Slogging through mud and worms, and loving it

Holland: 'Wadlopen' trips offer unique and intimate contact with miles and miles of Dutch marshland and its wildlife.

Destination: Europe

August 01, 1999|By Jill Yesko | Jill Yesko,Special to the Sun

TERSCHELLING, Holland -- If Pig Pen was your favorite "Peanuts" character, have the Dutch got a treat for you. Every year, thousands of hale, hearty and mud-loving families flock to islands with tongue-twisting names such as Schiermonnikoog and Rottumeroog to go "wadlopen," a leisurely activity consisting of slogging through miles of thigh-high ooze in the Waddenzee, a vast marshland stretching across northern Holland.

Wadlopen excursions offer those unafraid of getting dirty the opportunity to literally make contact with one of the most diverse, albeit sticky, ecosystems in the world. Formed by the retreat of the glaciers during the last Ice Age 10,000 years ago, the Waddenzee is home to thousands of migrating birds who feed and nest along its banks. It's also home to innumerable creepy, crawly creatures with nicknames such as the Red Fred worm -- all of whom thrive in an environment with a high yuck factor.

Wadlopen trips begin in the northern province of Friesland, a three-hour trip north of Amsterdam via train, bus and ferry. The Wadden islands are remnants of a natural dike between the North Sea and an ancient marshland. They are also a popular destination for birdwatchers who travel there to see the 36 species of birds whose only breeding grounds are the shallow, peat-rich shores of the Waddenzee.

Because of the abundance of nutrients -- as well as strategic location -- the Wadden islands offer a natural oasis for birds such as the northern steen, whose migration orbit takes it from the North Pole to the South Pole. The islands are also home to the eider duck, a bird with a cast-iron stomach that digests whole cockles by contracting the powerful muscles in its belly to crack open the shells.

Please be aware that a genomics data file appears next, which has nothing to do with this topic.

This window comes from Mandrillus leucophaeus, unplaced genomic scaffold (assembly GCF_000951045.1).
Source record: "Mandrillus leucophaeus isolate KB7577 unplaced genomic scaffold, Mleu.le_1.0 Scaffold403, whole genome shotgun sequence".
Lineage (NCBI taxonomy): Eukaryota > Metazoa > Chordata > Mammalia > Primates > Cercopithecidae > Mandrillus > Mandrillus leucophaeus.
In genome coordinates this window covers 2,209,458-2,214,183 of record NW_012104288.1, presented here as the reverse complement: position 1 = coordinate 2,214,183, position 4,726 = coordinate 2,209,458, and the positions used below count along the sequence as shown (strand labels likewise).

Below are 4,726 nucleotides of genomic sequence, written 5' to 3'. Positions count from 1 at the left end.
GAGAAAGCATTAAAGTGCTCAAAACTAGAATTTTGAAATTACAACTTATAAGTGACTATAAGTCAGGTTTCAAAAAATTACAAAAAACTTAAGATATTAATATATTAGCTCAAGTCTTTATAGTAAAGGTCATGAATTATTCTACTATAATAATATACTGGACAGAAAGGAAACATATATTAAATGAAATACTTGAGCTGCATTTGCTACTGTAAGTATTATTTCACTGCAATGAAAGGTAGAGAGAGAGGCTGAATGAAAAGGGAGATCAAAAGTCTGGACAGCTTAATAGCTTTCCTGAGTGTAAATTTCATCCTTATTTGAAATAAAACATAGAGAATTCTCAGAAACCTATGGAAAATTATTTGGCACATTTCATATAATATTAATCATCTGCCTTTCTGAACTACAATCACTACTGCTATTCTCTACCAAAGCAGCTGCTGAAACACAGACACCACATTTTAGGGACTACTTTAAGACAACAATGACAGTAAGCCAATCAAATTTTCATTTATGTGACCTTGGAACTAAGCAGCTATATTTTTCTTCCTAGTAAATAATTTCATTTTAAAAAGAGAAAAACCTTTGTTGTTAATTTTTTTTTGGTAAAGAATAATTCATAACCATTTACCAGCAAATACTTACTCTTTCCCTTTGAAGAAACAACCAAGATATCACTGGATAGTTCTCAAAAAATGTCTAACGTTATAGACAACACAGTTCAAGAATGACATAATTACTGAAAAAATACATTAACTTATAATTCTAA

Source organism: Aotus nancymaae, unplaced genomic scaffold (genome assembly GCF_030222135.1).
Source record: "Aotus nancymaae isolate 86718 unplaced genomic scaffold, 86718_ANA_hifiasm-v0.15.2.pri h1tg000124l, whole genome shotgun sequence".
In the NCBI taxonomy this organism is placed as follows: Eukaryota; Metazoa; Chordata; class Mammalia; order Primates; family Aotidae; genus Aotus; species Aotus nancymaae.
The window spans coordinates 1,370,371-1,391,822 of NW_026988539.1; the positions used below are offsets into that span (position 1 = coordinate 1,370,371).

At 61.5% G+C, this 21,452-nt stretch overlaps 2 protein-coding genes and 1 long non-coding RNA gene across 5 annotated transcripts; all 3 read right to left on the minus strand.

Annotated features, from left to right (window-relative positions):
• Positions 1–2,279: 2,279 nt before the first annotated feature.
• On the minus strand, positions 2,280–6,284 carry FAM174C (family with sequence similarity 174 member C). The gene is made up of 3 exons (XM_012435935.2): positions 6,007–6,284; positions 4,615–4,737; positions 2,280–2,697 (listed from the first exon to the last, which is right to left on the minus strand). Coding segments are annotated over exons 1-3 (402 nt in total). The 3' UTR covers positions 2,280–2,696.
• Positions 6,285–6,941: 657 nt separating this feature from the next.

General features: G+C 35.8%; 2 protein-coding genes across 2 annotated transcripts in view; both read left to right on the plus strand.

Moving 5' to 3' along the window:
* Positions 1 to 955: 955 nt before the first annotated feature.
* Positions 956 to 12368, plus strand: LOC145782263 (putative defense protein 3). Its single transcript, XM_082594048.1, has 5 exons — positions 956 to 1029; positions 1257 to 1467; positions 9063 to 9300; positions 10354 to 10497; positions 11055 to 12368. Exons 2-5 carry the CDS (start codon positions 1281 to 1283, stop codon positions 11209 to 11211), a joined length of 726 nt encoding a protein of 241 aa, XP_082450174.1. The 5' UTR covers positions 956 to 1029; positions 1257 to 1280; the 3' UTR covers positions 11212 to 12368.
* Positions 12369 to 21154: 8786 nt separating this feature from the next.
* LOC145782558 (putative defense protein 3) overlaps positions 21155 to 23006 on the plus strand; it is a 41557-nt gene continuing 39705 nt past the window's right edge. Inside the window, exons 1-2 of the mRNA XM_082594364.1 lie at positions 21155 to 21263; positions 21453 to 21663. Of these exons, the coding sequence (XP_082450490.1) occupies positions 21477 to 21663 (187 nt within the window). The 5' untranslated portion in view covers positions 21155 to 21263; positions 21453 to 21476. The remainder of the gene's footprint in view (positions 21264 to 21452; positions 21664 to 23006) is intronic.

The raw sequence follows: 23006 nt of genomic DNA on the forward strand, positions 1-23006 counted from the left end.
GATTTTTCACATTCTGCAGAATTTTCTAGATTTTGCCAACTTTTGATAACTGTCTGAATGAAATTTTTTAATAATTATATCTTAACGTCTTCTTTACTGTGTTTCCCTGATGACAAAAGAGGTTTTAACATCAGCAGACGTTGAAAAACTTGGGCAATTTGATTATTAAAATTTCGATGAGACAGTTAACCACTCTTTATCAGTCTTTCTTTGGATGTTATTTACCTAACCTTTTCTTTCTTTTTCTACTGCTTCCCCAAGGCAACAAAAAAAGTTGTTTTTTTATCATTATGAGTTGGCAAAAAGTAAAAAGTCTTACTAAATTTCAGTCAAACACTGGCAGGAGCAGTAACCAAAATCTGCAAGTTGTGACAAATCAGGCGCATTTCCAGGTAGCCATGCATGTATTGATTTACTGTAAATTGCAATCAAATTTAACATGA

Getting knee deep in the hoopla has a unique appeal to the Dutch, whose battles to reclaim the land from the ferocious North Sea have been a centuries-long struggle.

"Wadlopen goes back to the biblical history of the Red Sea. It gives us a feeling of wilderness," says Paul Cock of the Society to Protect the Waddenzee, a 50,000-member organization whose adherents think nothing of donning rubber boots and old clothes for a 10-mile Sunday stroll through the mud. Hard-core wadlopers have been known to walk for days in chest-high ooze with little more than a compass and water bottle.

A trek across the mud

I recently took a junior version of a wadlopen trek on the picturesque island of Terschelling, the second largest of the five main Wadden islands. With its high dunes, 17th-century gabled houses and harbor filled with antique sailboats, Terschelling is a fine destination even for those with little desire to go mudwalking.

My wadlopen outing begins with a pep talk given by Otto and Willemien, volunteer naturalists and certified wadlopen guides. The do's and don'ts of wadlopen are fairly simple: Don't stray from the group and do keep moving. Hidden mud holes, some of which can be more than 6 feet deep, can easily swallow even the most experienced wadloper, warns Willemien. After a spate of drownings by solo wadlopers, the Dutch government now mandates that all wadlopers be accompanied by trained guides armed with cellular phones. Even so, helicopter rescues of wadlopers stranded in the muddy wilderness are not uncommon. Other wadlopen risks include being struck by lightning or getting lost in sudden, blinding rainstorms.

Perfecting the wadlopen waddle is no easy task. Wadlopen has often been likened to climbing a horizontal mountain in slow motion. A better analogy would be jogging through fudge. A minute of inattention means a boot sucked into the mud, or worse, an ego-destroying tumble into the goo. Guides often joke that if clients don't fall into the big muddy at least once, they don't feel they've given them their money's worth.

I quickly figure out the best way to stress-free wadlopen is to follow directly behind my guides, whose practiced pace enables them to glide along the slick top layer of the Wad. Some sections of the Wad are so glassy that fishermen use mud sleds operated like skateboards to cruise the mud in search of their daily catch.

After mastering the mincing kick and glide technique, my lesson in the hidden world of the Wad begins in earnest when I am handed a pitchfork and instructed to begin digging. In so doing, I excavate a block of mud chock full of all manner of worms, a feast for the innumerable birds who greedily gobble up the wriggly buffet. As far as the eye can see, the Wad is dotted with what looks to me like mounds of brown vermicelli, in reality piles of excrement left by worms who eat then pass their muddy meals along the Wad.

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